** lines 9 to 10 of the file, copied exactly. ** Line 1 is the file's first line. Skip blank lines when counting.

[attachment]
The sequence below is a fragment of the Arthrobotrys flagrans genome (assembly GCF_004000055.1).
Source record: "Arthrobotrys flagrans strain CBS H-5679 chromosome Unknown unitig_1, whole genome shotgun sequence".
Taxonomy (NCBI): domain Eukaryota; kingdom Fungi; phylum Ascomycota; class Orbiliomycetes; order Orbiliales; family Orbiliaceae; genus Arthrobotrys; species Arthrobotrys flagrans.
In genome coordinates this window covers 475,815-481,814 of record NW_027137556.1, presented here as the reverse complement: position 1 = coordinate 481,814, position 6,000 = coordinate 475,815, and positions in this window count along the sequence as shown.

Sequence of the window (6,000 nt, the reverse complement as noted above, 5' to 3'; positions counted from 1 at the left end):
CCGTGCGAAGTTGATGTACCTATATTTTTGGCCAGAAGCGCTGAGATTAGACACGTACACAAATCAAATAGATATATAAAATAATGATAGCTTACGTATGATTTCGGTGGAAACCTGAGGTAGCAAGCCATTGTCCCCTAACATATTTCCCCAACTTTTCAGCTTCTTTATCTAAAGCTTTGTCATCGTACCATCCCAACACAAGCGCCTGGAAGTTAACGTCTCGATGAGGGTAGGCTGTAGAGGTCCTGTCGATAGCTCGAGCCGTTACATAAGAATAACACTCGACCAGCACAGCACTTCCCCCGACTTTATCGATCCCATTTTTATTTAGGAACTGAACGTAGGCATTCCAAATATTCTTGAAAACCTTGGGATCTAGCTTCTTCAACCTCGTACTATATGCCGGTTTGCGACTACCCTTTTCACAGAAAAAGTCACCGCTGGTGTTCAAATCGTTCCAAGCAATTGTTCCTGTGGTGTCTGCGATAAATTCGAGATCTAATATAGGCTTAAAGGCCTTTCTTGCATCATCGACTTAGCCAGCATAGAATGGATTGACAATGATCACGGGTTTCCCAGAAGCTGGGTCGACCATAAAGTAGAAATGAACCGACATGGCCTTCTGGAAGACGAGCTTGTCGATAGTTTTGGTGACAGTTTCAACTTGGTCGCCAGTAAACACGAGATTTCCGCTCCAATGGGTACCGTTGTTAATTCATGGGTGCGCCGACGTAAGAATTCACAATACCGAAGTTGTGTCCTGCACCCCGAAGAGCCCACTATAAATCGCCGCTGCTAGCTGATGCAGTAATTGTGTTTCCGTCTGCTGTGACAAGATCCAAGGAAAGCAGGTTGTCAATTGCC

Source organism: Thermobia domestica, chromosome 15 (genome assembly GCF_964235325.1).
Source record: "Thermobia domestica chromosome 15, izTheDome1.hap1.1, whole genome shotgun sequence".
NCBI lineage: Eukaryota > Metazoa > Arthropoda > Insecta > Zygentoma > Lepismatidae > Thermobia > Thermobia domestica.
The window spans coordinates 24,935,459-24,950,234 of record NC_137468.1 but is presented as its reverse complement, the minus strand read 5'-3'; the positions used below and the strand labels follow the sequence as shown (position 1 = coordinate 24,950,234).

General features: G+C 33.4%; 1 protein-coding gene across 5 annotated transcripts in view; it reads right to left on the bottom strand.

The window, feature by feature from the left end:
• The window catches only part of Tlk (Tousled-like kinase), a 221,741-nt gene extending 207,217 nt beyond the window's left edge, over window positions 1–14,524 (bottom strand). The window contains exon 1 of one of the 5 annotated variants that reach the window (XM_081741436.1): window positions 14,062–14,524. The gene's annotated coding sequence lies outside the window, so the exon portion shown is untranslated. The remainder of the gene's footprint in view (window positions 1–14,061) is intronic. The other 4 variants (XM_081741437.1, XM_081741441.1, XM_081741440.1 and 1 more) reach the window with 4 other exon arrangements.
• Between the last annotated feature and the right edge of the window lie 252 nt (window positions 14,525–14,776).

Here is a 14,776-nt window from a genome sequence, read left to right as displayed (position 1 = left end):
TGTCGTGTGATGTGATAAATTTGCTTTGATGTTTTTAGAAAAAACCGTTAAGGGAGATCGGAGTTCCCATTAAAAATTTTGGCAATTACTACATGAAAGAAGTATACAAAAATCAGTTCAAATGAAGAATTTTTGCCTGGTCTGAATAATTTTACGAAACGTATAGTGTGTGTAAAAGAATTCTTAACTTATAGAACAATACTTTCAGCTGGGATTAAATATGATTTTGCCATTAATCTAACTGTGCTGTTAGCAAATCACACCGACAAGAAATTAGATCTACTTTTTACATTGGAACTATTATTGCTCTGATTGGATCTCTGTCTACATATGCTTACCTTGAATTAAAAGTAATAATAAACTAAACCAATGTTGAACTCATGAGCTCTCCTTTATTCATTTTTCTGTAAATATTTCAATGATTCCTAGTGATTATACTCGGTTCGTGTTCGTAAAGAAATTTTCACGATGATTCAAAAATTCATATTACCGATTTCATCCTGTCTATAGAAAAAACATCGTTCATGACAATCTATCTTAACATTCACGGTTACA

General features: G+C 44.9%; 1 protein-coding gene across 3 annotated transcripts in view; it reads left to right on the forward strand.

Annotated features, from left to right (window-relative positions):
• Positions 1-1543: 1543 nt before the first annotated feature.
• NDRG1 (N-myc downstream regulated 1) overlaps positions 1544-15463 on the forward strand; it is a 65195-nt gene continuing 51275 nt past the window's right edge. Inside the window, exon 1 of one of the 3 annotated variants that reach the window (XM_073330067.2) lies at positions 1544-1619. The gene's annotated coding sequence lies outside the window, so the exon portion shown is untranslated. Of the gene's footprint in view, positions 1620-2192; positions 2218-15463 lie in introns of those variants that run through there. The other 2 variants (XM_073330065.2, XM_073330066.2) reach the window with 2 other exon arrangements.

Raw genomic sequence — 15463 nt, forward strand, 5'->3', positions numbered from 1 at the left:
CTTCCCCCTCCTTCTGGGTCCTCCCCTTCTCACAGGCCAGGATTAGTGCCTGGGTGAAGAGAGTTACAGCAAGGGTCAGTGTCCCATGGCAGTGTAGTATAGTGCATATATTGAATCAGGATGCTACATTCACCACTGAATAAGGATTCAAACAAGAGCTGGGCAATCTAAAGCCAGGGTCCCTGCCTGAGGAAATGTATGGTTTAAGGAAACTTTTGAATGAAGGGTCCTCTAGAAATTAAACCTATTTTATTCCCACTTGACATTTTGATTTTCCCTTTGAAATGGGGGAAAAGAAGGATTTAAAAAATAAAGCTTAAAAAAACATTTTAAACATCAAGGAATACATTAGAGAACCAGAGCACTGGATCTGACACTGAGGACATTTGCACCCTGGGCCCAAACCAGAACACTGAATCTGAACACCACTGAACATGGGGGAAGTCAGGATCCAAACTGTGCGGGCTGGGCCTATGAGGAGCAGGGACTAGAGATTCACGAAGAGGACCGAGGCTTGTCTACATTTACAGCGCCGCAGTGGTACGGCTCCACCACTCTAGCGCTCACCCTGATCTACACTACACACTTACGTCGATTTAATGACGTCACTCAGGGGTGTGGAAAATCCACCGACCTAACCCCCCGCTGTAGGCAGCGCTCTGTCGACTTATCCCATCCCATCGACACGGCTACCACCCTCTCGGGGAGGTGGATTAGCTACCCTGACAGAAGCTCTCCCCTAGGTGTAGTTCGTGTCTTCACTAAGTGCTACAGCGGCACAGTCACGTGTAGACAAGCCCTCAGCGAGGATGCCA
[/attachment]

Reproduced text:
NCBI lineage: Eukaryota > Metazoa > Arthropoda > Insecta > Zygentoma > Lepismatidae > Thermobia > Thermobia domestica.
The window spans coordinates 24,935,459-24,950,234 of record NC_137468.1 but is presented as its reverse complement, the minus strand read 5'-3'; the positions used below and the strand labels follow the sequence as shown (position 1 = coordinate 24,950,234).